Since it appears that the swan song of the V12 is reaching a crescendo, we thought it only appropriate to celebrate the few remaining cars out there that carry them. It may be the last time we see some of these brands, many of which are known for their V12s.

The Amazing Last V12 Production Versions from the Big Brands

Ferrari 812 Superfast

Ferrari 812 Superfast

Ferrari 812 Superfast. Image via Supercars.

The writing is on the wall for the prancing horse, as the new Ferrari 296 GTB is showing the direction that Maranello is headed. Yet, unless you were invited to snag one of the limited-edition Monza SP1 or SP2 cars, there is still one car you can buy from the legendary marque that has all 12 cylinders fully intact.

The 6.5L F140 GA V12

The 6.5L F140 GA V12
The 6.5L F140 GA V12. Image Via: Wikimedia Commons.

The 6.5L F140 GA 65-degree V12 in the front of the 812 is the last road-going version of the V12 that debuted in the Ferrari Enzo. Producing a monstrous 789 HP and 530 lbs-ft of torque, it is no slouch either, as when the 812 Superfast debuted, it was the most powerful naturally aspirated production car engine ever made.

It has the typical low-rev Ferrari roar that rises into a howl as the car revs up to nearly 9,000 RPM, and will catapult the 3,845 (1,744 kg) car to 60 MPH in 2.9 seconds. As far as a curtain call is concerned, that’s a great way to bow out and focus on hybrids and turbocharged engines.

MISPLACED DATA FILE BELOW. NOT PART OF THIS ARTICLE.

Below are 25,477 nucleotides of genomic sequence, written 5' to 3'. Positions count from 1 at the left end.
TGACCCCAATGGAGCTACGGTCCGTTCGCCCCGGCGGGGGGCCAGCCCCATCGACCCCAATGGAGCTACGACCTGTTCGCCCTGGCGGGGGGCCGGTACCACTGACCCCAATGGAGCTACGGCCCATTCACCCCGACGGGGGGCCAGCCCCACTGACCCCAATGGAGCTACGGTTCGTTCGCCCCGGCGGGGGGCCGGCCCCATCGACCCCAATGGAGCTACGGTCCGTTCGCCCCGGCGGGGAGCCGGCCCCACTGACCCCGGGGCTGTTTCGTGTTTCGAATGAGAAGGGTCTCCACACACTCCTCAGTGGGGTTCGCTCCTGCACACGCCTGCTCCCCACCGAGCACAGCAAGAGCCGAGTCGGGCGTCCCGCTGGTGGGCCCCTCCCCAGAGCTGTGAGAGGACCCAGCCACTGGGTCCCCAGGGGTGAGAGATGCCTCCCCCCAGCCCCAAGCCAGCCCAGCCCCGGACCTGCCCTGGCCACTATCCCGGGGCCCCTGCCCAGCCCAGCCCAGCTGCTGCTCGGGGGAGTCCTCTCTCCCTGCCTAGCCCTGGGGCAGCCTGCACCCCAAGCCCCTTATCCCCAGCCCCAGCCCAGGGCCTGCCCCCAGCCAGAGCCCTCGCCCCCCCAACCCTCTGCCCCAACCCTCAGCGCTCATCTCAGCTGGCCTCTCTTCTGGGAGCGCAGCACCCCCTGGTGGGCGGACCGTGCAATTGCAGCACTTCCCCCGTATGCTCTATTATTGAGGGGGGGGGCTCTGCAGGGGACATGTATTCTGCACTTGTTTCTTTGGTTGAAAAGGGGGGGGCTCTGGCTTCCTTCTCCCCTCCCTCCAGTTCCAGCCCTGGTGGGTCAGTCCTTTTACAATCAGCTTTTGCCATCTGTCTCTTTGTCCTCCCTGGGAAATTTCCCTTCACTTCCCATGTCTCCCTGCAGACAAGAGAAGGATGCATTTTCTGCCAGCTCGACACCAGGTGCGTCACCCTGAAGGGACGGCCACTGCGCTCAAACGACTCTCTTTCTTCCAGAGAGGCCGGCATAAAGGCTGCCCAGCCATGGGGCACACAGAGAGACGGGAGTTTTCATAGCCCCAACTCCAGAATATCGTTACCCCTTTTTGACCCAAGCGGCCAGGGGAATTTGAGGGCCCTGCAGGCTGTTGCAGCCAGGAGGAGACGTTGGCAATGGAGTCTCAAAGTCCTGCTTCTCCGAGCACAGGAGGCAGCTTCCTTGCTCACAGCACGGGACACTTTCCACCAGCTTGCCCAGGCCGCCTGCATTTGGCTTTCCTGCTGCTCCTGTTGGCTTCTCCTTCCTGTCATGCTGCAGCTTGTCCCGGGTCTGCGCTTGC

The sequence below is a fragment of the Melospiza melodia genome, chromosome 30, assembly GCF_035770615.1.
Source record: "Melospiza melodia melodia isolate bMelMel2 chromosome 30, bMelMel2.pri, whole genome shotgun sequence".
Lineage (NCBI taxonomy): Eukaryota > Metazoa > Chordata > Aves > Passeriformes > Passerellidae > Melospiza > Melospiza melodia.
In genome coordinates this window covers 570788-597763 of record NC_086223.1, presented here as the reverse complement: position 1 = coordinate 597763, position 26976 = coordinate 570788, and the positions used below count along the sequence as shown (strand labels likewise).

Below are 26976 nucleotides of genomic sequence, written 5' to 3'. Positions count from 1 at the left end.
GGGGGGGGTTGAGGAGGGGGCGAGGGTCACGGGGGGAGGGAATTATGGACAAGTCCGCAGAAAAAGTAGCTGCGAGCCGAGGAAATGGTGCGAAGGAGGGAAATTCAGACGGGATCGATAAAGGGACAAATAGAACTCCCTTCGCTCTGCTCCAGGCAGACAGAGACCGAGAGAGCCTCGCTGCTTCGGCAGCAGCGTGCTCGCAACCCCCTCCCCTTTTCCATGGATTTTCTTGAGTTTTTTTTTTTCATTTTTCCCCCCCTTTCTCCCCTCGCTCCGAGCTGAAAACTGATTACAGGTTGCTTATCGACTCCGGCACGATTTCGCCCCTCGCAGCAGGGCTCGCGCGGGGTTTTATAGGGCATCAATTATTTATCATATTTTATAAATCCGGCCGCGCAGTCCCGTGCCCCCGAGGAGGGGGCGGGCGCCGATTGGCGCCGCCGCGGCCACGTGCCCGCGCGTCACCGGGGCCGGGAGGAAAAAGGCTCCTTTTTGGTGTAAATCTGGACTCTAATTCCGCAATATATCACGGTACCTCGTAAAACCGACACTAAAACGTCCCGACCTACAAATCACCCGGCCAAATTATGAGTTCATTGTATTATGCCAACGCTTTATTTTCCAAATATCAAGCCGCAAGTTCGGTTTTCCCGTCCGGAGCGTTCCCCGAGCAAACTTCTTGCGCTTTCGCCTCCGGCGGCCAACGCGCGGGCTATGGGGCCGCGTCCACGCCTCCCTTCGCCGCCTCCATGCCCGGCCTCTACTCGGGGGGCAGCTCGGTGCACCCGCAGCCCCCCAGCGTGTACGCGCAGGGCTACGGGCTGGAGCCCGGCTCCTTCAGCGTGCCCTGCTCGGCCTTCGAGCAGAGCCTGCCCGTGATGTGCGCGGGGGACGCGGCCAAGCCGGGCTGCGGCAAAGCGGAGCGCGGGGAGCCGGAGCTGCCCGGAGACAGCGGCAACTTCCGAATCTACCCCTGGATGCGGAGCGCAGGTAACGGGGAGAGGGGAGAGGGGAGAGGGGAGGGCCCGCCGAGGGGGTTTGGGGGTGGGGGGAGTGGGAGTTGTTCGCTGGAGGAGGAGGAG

Mercedes-Maybach S680 4MATIC

2022 Mercedes-Maybach S680 4MATIC

2022 Mercedes-Maybach S680 4MATIC
cedes-Maybach S680 4MATIC. Image via Supercars.

Mercedes-Benz used to be at the very top of the V12 pecking order when it came to luxury performance cars. Such classics as the S 65 AMG from the mid-2000s and the 500 TE AMG W123 Touring from the very end of the 1970s came with big V12s that sound astounding, but the biggest and baddest of the Mercedes V12s left on in a production car is the M279 E60 LA that hauled the S65 AMGs of 2014.

M279 E60 LA Twin Turbo V12

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By: Simon Bertram
Title: The Swan Song of the V12
Sourced From: sportscardigest.com/v12-swan-song/
Published Date: Thu, 28 Jul 2022 10:49:26 +0000

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Road Tested: Gear from Shoei, Akin Moto and Rev’It!

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In our continuing quest to source motorcycle gear that combines safety and style, we bring you our thoughts on Shoei’s new ECE 22.06-approved NXR2 helmet. Plus a stealthy riding parka from Akin Moto, and the perfect pair of urban riding gloves from Rev’It!.

Shoei NXR2 helmet It’s no secret that I’m a huge fan of Shoei’s helmets. Every Shoei I’ve owned has fit and felt right from the first wear, with no major deviations in their sizing or shape from model to model. So when I was looking for a do-it-all street helmet to replace my well-used Shoei RYD, the new NXR2 was a no-brainer… and it hasn’t disappointed.

I loved the RYD for its combination of neutral styling, comfort and ventilation. The NXR2 basically feels like a premium version of the RYD; it has the same clean aesthetic, but ramps up the performance. And it’s one of the few helmets that meet with Europe’s new, and more stringent, ECE 22.06 standard.

Shoei NXR2 helmet reviewRead More

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By: Wesley Reyneke
Title: Road Tested: Gear from Shoei, Akin Moto and Rev’It!
Sourced From: www.bikeexif.com/shoei-akin-moto-revit-review-44
Published Date: Sat, 30 Jul 2022 17:01:31 +0000